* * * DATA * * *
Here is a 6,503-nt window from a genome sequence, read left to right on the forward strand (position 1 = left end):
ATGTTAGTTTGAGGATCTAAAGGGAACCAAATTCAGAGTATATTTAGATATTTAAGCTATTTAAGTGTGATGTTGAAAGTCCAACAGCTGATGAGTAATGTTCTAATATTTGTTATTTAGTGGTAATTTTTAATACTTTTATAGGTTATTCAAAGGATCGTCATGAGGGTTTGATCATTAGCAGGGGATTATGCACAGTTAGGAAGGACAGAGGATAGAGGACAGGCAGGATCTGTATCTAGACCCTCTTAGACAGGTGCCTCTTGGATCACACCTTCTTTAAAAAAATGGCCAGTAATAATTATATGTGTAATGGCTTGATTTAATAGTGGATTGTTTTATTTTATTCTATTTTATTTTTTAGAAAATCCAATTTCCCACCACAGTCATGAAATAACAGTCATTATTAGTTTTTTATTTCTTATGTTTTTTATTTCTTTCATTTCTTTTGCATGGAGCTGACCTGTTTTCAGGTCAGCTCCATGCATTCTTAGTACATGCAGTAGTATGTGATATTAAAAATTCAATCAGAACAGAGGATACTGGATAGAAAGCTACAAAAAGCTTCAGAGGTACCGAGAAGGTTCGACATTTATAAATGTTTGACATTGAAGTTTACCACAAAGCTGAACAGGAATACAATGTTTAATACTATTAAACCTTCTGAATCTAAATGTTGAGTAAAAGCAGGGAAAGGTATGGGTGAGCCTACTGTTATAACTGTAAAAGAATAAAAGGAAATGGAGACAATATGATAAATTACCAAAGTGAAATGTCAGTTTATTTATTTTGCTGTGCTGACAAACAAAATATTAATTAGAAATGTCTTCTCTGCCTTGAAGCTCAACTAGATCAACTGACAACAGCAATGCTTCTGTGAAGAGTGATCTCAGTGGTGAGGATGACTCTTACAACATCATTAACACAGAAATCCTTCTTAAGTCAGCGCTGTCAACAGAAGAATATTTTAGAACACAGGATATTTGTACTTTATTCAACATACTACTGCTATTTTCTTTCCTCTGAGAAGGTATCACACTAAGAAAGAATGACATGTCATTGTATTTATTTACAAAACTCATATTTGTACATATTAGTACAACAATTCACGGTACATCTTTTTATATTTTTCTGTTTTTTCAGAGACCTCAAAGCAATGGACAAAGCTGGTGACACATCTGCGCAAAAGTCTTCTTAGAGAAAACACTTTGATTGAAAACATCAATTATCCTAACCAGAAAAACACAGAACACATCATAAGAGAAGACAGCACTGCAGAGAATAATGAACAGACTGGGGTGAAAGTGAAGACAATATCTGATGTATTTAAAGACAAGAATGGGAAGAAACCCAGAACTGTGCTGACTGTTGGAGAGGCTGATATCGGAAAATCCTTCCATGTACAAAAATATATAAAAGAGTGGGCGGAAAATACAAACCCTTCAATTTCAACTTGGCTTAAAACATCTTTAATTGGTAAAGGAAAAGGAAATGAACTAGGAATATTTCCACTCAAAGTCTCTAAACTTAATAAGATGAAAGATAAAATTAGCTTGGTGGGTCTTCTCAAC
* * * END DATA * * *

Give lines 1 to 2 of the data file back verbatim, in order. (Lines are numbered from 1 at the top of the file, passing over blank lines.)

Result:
Here is a 6,503-nt window from a genome sequence, read left to right on the forward strand (position 1 = left end):
ATGTTAGTTTGAGGATCTAAAGGGAACCAAATTCAGAGTATATTTAGATATTTAAGCTATTTAAGTGTGATGTTGAAAGTCCAACAGCTGATGAGTAATGTTCTAATATTTGTTATTTAGTGGTAATTTTTAATACTTTTATAGGTTATTCAAAGGATCGTCATGAGGGTTTGATCATTAGCAGGGGATTATGCACAGTTAGGAAGGACAGAGGATAGAGGACAGGCAGGATCTGTATCTAGACCCTCTTAGACAGGTGCCTCTTGGATCACACCTTCTTTAAAAAAATGGCCAGTAATAATTATATGTGTAATGGCTTGATTTAATAGTGGATTGTTTTATTTTATTCTATTTTATTTTTTAGAAAATCCAATTTCCCACCACAGTCATGAAATAACAGTCATTATTAGTTTTTTATTTCTTATGTTTTTTATTTCTTTCATTTCTTTTGCATGGAGCTGACCTGTTTTCAGGTCAGCTCCATGCATTCTTAGTACATGCAGTAGTATGTGATATTAAAAATTCAATCAGAACAGAGGATACTGGATAGAAAGCTACAAAAAGCTTCAGAGGTACCGAGAAGGTTCGACATTTATAAATGTTTGACATTGAAGTTTACCACAAAGCTGAACAGGAATACAATGTTTAATACTATTAAACCTTCTGAATCTAAATGTTGAGTAAAAGCAGGGAAAGGTATGGGTGAGCCTACTGTTATAACTGTAAAAGAATAAAAGGAAATGGAGACAATATGATAAATTACCAAAGTGAAATGTCAGTTTATTTATTTTGCTGTGCTGACAAACAAAATATTAATTAGAAATGTCTTCTCTGCCTTGAAGCTCAACTAGATCAACTGACAACAGCAATGCTTCTGTGAAGAGTGATCTCAGTGGTGAGGATGACTCTTACAACATCATTAACACAGAAATCCTTCTTAAGTCAGCGCTGTCAACAGAAGAATATTTTAGAACACAGGATATTTGTACTTTATTCAACATACTACTGCTATTTTCTTTCCTCTGAGAAGGTATCACACTAAGAAAGAATGACATGTCATTGTATTTATTTACAAAACTCATATTTGTACATATTAGTACAACAATTCACGGTACATCTTTTTATATTTTTCTGTTTTTTCAGAGACCTCAAAGCAATGGACAAAGCTGGTGACACATCTGCGCAAAAGTCTTCTTAGAGAAAACACTTTGATTGAAAACATCAATTATCCTAACCAGAAAAACACAGAACACATCATAAGAGAAGACAGCACTGCAGAGAATAATGAACAGACTGGGGTGAAAGTGAAGACAATATCTGATGTATTTAAAGACAAGAATGGGAAGAAACCCAGAACTGTGCTGACTGTTGGAGAGGCTGATATCGGAAAATCCTTCCATGTACAAAAATATATAAAAGAGTGGGCGGAAAATACAAACCCTTCAATTTCAACTTGGCTTAAAACATCTTTAATTGGTAAAGGAAAAGGAAATGAACTAGGAATATTTCCACTCAAAGTCTCTAAACTTAATAAGATGAAAGATAAAATTAGCTTGGTGGGTCTTCTCAAC